“I am confident since this court draws jurors from seven counties, that this court will be able to find jurors who have not made up their minds,” Kugler said. “We will find jurors who are not tainted by any pretrial coverage.”


News
Police are cracking down on distracted driving in Atlantic, Cape May counties

Joel Feldman can’t drive across the Ninth Street bridge in Ocean City without a flurry of painful emotions returning.

The bridge is blocks away from where his 21-year-old daughter, Casey, was killed by a distracted driver 10 years ago in July while walking to her summer waitressing job at Bob’s Grill.

“He reached for his GPS and then hit Casey. He said he didn’t see her,” Feldman said of the accident that ended the life of Casey, an aspiring television broadcaster who was studying at Fordham University in New York.

In April, police across New Jersey crack down on motorists who text and drive during their three-week “U Text. U Drive. U Pay.” campaign, which runs until the 21st.

Ten police departments in Cape May and Atlantic counties have received $5,500 federal grants for additional patrols during the ticket blitz.

Distracted driving is a widespread problem, even as drivers become more aware of the consequences of taking their eyes off the road. Across Atlantic County, there were 52 crashes related to cellphone use in 2017, the most recent year for which there are data, according to the state Department of Transportation. Cape May County saw 14 such incidents.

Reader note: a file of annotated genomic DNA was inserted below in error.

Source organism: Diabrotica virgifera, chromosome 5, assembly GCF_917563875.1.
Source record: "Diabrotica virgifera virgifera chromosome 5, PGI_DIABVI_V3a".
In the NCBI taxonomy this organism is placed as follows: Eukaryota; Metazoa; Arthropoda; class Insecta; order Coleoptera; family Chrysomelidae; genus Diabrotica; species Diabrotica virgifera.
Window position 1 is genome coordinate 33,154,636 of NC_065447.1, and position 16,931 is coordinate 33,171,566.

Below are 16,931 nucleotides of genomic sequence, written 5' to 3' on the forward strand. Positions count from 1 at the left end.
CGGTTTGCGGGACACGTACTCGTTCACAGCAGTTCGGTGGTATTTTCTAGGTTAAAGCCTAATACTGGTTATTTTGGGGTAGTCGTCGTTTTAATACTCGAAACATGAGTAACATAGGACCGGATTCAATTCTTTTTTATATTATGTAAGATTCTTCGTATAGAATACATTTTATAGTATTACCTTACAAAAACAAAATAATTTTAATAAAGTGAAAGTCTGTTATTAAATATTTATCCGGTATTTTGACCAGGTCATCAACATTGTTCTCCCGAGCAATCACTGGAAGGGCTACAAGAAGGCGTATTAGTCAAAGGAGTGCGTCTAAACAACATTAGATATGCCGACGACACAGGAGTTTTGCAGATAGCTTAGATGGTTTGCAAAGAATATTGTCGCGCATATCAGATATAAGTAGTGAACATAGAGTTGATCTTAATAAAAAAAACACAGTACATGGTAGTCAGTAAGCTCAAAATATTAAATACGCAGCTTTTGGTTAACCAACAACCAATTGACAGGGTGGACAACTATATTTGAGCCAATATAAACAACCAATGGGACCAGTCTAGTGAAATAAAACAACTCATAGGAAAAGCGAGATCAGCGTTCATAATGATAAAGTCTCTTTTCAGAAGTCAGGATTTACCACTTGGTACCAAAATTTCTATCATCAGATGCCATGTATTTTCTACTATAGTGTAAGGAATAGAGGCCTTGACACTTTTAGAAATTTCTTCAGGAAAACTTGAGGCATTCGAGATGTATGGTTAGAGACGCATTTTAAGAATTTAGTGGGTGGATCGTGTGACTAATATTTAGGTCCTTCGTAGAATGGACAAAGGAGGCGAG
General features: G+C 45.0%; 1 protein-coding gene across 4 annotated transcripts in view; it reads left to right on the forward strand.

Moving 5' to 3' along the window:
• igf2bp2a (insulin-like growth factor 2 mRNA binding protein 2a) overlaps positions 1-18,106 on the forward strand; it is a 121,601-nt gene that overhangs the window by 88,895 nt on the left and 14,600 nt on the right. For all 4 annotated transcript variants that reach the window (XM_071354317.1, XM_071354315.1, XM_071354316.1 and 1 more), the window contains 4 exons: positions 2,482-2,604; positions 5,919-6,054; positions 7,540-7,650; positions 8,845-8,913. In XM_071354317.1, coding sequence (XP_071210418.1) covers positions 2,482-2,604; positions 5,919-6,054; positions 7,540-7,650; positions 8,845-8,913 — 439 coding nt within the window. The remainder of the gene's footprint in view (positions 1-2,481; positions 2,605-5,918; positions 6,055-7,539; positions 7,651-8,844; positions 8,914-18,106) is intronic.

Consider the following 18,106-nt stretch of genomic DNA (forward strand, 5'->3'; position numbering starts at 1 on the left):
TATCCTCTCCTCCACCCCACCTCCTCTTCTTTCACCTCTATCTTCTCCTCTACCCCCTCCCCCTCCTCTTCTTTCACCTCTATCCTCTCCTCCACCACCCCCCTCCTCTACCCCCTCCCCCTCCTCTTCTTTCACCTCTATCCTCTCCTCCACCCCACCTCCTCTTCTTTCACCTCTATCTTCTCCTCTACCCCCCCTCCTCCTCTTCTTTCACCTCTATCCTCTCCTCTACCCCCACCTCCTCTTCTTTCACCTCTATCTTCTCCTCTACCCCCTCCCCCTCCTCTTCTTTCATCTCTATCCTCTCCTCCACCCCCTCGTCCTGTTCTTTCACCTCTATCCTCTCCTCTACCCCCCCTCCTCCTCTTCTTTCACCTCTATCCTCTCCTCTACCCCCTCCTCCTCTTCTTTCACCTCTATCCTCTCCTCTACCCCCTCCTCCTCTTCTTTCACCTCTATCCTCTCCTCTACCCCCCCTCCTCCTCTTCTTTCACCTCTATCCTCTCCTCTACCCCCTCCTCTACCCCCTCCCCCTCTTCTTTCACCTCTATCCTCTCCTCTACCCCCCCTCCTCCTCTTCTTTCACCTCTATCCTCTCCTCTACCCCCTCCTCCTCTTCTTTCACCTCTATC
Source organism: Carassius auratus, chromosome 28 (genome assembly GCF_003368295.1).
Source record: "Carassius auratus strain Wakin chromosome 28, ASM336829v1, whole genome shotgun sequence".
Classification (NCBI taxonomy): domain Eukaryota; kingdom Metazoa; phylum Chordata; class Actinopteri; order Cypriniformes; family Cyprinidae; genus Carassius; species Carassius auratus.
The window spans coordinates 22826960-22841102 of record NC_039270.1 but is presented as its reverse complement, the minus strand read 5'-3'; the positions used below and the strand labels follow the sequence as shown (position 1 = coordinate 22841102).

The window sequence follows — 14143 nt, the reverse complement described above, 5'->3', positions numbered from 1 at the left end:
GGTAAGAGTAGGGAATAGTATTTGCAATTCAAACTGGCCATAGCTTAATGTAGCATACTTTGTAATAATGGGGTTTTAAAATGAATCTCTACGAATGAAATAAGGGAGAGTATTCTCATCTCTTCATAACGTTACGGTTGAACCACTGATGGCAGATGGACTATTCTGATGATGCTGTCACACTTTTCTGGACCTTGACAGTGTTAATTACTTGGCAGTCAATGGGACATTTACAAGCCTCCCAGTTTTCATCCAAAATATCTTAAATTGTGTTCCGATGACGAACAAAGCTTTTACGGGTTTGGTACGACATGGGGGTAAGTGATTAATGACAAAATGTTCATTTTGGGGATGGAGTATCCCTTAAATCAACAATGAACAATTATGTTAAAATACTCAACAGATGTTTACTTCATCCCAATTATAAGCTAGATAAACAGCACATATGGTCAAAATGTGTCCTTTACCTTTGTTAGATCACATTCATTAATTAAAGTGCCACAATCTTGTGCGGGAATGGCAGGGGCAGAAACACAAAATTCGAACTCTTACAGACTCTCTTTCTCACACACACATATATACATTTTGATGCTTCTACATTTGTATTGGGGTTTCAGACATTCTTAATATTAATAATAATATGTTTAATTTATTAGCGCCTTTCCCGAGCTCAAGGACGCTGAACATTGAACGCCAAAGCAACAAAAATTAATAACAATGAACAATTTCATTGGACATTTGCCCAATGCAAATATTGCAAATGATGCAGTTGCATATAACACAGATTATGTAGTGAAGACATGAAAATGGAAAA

Every day at rush hour in April, an Egg Harbor Township police detail stakes out busy roads for four-hour texting-and-driving crackdowns. On Thursday, police gave out 15 tickets for distracted driving on the Black Horse Pike before 1 p.m. The minimum fine is $150 to $200.

Distracted driving includes texting, eating, drinking and grooming, said Egg Harbor Township police Sgt. Larry Graham.

“Anything that takes your mind off the road,” Graham said, though officers use their discretion.

The township, which receives grant money each April, saw the second highest number of crashes related to cellphone use in Atlantic County, behind only Atlantic City.

Hands-free, Bluetooth devices are now installed in most new vehicles, Graham said. And although that’s better than texting, he cited research that shows even talking while driving takes a person’s brain off the task at hand.

Texting and driving was the leading cause of fatal crashes in the state for seven years, according to an annual report by the State Police. The number of cellphone-related crashes in Atlantic County hasn’t changed significantly since 2008, after the first iPhones were released.

The situation, Feldman said, isn’t getting worse or better. He argues laws and stricter enforcement can only go so far. Instead, the culture of constant connectivity needs to change, he said.

“It’s the last thing we do before going to bed and first thing we do when we wake up,” he said. “If we can get teens to want to be that respectful person ... that’s how you make distracted driving a thing of the past.”

After his daughter’s death, Feldman started a nonprofit, End Distracted Driving, aimed at doing just that. He has spoken to more than 150,000 adults and students at talks around the country, trying to appeal to listeners on a personal level.

One alarming trend: Younger and less experienced motorists are not as worried about the effects of texting on their driving. A National Highway Traffic Safety Administration survey found 30 percent of drivers between 21 and 34 said texting doesn’t impact their motor skills.

“I’m more concerned about the teens because of their inexperience,” Feldman said. “The adults can get away with it longer.”

Sending a six-character text takes about five seconds, Graham said, and another 20 seconds to fully return focus to the road. A driver going 45 mph will travel between 100 and 150 feet in that time, he said.